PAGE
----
11. 11. 4/18/2014 Challenges to Water Availability and Food Production ?  Environmental degradation in the watersheds (mainly due to poorly managed urbanization and industry)  Landslides and Floods (impact on agricultural lands and hydrogeology)  Climate change (increasing drought and flood: already challenged by seasonal water scarcity)  Shifting of agro-ecological zones due to climate change  High price of inputs in agriculture (fertilizers and seed) and access to market (Therefore, Cereal production of Asia will be least by 10-30% lower than projected)
  12. 12. 4/18/2014 Impact on Livelihoods and Economy due to Food Crisis ?  Increasing prices of commodity and food (Less production and high demand, on an average 30- 50% will increase in food price)  Increasing poverty (spending 70-80% of income on food)  Increasing infant and child mortality  Key causes of the current food crisis are combined effects of ; o Speculation in food stocks o Extreme weather events o Low cereal stocks o Growth in biofuels use o High oil prices
  13. 13. 4/18/2014 Why Watershed Vulnerability and Interventions Studies?  Major challenge of the region is too much water in monsoon and much less water in winter  So, challenge is to store excess water of high water availability period and use in extreme drought periods  Therefore, need to introduce watershed interventions technology like; storage pond, infiltration pond, terracing farm land, afforestation etc. (in the perspective of land management and water storage development)
  14. 14. 4/18/2014 Example of the Watershed Vulnerability Study in Nepal  Study Region: Middle-mountain and hill region of Nepal
  15. 15. 4/18/2014 Example of the Watershed Vulnerability Study in Nepal  Different vulnerability indicators in the context of Nepal Assessments Parameters Indicators/Indices Sensitivity Analysis Ecology Landuse and Land Cover Protected Area Coverage Topography (Slope and Aspect) Drainage Density Dominant Climate Human Population Adaptive Capacity Analysis Socioeconomic Human development index Human poverty index Gender development index Human empowerment index Infrastructure PSTN landline phone Electricity consumers Technology Irrigated land Existence of intervention Exposure/Risk Analysis Temperature and Rainfall Mean Seasonal Temperature Trend Mean Seasonal Rainfall Trend Landslide and Flood Death Injured Property Loss Occurrence Positive Annual Rainfall Trend Drought/Food Risk Index Daily Precipitation Food Surplus and Deficiency Population Pressure on Forest Human Ecology Human Poverty Index Accessibility Physical Ecology Surface Soil Erosion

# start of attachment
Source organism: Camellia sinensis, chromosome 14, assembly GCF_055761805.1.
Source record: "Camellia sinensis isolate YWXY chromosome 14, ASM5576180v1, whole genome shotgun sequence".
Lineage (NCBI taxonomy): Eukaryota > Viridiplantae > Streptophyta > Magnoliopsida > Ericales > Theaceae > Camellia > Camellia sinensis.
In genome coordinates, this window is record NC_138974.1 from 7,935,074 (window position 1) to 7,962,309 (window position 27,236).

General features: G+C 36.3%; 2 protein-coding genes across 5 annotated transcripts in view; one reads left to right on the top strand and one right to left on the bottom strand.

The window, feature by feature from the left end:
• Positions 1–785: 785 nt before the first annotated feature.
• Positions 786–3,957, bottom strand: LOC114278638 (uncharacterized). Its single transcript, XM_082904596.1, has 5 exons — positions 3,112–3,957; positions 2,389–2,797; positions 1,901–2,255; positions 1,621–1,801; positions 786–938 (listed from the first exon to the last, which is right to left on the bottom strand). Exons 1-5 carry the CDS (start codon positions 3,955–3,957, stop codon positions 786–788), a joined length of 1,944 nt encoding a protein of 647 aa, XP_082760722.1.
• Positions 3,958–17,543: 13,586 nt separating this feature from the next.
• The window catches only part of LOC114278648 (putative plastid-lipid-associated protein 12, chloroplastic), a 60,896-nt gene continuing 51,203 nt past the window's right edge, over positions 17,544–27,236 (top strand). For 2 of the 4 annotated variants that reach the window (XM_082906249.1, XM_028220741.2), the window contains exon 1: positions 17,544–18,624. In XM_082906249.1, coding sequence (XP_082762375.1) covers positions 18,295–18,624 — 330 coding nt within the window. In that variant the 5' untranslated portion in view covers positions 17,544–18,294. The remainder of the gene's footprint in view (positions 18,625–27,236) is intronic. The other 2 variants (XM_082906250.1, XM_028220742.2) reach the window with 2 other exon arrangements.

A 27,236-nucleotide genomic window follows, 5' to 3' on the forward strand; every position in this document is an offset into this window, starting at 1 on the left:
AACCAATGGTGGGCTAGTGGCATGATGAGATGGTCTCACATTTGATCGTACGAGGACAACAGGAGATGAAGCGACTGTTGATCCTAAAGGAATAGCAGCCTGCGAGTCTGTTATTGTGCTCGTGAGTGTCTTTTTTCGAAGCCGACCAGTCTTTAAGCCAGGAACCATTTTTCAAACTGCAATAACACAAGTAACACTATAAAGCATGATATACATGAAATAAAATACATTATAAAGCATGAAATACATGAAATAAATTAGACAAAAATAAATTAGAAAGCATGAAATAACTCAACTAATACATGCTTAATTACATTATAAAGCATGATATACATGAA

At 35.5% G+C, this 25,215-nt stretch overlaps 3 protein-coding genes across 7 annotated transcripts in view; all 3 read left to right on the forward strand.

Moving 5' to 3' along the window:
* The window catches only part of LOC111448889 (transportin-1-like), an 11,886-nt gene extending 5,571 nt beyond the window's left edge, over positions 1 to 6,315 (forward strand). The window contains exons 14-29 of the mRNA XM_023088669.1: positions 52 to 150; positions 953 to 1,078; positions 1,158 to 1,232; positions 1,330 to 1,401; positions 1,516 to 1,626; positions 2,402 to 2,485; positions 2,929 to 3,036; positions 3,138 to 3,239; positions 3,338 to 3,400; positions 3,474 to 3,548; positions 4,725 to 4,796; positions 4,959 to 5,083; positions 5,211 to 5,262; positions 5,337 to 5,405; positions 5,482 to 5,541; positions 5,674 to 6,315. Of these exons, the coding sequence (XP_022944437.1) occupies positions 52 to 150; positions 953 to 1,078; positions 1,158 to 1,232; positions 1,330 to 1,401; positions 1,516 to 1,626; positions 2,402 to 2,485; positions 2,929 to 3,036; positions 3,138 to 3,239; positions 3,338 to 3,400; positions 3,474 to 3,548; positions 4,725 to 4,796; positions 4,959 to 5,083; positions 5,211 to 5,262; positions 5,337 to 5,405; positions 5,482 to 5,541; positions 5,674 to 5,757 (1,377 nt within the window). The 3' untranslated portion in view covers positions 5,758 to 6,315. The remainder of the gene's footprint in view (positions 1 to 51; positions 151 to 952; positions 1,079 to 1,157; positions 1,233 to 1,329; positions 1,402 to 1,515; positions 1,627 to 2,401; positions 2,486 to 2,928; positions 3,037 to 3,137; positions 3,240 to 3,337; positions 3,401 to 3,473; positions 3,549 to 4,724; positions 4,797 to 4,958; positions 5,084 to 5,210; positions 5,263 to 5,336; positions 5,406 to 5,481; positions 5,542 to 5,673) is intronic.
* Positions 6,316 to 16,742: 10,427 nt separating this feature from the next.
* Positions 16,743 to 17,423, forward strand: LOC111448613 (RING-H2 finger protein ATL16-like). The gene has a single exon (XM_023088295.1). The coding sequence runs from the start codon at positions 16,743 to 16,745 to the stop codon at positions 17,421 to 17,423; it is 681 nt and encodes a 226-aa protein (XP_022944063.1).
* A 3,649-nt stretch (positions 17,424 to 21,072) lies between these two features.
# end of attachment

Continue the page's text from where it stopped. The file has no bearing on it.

16. 16. 4/18/2014 Summary  Irrigation water is crucial for a ‘Green Revolution’and without a ‘Blue Revolution’ahead; food crisis will be a major problem in the world in future  Watershed interventionsto preserve excess water of monsoon in surface or sub- surface to fulfill demand of the dry period  Identify alternativeto cereal in animal feed  Promote small scale farming business to adapt impact of the climate change  Promote eco-based farming system to minimize the spread of invasive species, and to maintain bio-diversity and ecosystem services.  Focus on small scale watershed interventions and improved irrigation systems (application of water according to plant demand)
  17. 17.  Nillemann, C.; Kaltenborn, B.P.; 2009. The Environmental Food Crisis in Asia – a ‘blue revolution’ in water efficiency is needed to adapt to Asia’s looming water crisis. Sustainable Mountain Development, ICIMOD, No. 56. 6 – 9.  Siddiqui, S.; Bharati, L.; Panta, M.; Gurung, P.; Rakhal, B.; Maharjan, L.D.; 2012. Nepal: Building Climate Resilience in Watersheds in Mountain Eco-Regions. Technical Assistance Consultant’s Report for Department of Soil Conservation and Watershed Management (DSCWM), Government of Nepal and Asian Development Bank (ADB). International Water Management Institute (IWMI).  Rijsberman, F.R.; 2006. Water scarcity: Fact or fiction? Agricultural Water Management. 80. 5 – 22.  Sugden, F.; Shrestha, L.; Bharati, L.; Gurung, P.; Maharjan, L.; Janmaat, J.; Price, J.; Sherpa, T.; 2013. Field Report on Small Agricultural Water Storage in Nepal. Lessons for up-scaling storage systems in the Koshi basin. International Water Management Institute (IWMI).  Vaidhya, R.A.; 2009. The Role of Water Storage in Adaptation to Climate Change in the HKH Region. Sustainable Mountain Development, ICIMOD, No. 56. 10 – 13. References
  18. 18. 4/18/2014 What is Water Scarcity? (Video Source: FAO )
  19. 19. 4/18/2014 Water Scarcity is ……… Most Important Questions.......... ??? … true or not ? … run out of water or not? … fact or fiction? Is this debate really helpful to increase crop water productivity? ………Green and Blue Revolution ?